LAHORE: The Pakistan Cricket Board (PCB)-appointed Anti-corruption Unit headed by Justice (retired) Syed Asghar Haider is likely to impose about two-year ban on Sharjeel Khan in the spot fixing case, as it has reserved its decision to be announced on Wednesday.
Well informed sources told Dawn that though the minimum period of the ban on a cricketer in such cases is six-month and maximum is life ban, the tribunal is likely to hand Sharjeel a two-year ban besides imposing cash fine on the left-handed opener.
“The tribunal may remain close to the minimum punishment as even one-day ban is enough to destroy the career of a cricketer, once he caught in such cases,” sources close to the tribunal told Dawn.
Sharjeel along with four other cricketers were charged under different clauses of being involved in the spot-fixing scam which surfaced on the opening day of the second Pakistan Super League (PLS) in Dubai earlier this year.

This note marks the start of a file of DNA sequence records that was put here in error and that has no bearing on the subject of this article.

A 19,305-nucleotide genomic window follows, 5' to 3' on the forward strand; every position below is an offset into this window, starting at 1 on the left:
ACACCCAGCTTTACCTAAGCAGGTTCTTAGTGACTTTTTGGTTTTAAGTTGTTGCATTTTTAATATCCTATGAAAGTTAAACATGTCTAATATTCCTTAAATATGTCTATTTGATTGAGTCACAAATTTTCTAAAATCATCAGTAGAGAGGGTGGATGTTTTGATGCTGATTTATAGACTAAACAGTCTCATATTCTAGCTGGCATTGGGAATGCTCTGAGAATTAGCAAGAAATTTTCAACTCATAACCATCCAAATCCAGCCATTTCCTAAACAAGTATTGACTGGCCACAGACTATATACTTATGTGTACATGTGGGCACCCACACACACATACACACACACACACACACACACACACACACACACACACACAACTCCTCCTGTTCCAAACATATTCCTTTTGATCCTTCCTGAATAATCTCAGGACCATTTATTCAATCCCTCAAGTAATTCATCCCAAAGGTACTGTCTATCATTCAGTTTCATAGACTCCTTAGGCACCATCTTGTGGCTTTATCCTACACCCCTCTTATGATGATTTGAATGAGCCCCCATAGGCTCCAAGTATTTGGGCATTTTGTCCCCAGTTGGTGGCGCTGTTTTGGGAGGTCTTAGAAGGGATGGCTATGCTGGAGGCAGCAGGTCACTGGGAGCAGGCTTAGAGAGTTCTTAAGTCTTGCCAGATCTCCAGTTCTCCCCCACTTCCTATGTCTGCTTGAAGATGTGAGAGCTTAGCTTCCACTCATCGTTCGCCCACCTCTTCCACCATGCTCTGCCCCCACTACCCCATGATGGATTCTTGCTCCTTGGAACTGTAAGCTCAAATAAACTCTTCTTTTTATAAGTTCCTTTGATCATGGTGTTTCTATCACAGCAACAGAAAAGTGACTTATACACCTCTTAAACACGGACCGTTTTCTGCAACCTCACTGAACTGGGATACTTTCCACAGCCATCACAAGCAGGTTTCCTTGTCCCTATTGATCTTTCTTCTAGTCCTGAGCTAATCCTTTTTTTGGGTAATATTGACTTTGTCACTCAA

After the final of the PSL on March 5 in Lahore, it was decided to form a tribunal with former PCB chairman Lt Gen (retired) Tauqir Zia and ex-Pakistan captain Wasim Bari as its members. The panel began hearing against Khalid Latif, Mohammad Irfan, Nasir Jamshed, Shahzaib Hasan and Sharjeel.
After clearing Irfan from the case with a ban of one-year and a hefty fine, Sharjeel’s case will be the second which will be decided on Wednesday.
The cases of Khalid, Nasir and Shahzaib are still under the progress.
Meanwhile, Dawn also learnt that the PCB had also decided to challenge the decision of the tribunal, if it announces lesser punishment to any cricketer, including Sharjeel.
“Yes the PCB has the right to appeal if it deems the punishment is less to the crime committed. Just like the players the PCB also has the right of appeal against the tribunal’s decision,” PCB’s lawyer Taffazul Rizvi told Dawn.
He said though the minimum level of ban was six months and maximum was of life ban, the tribunal was at the liberty in deciding the period of ban which may be one, two or even five years or a life ban. Similarly, the tribunal is also at liberty to decide the amount of the penalty.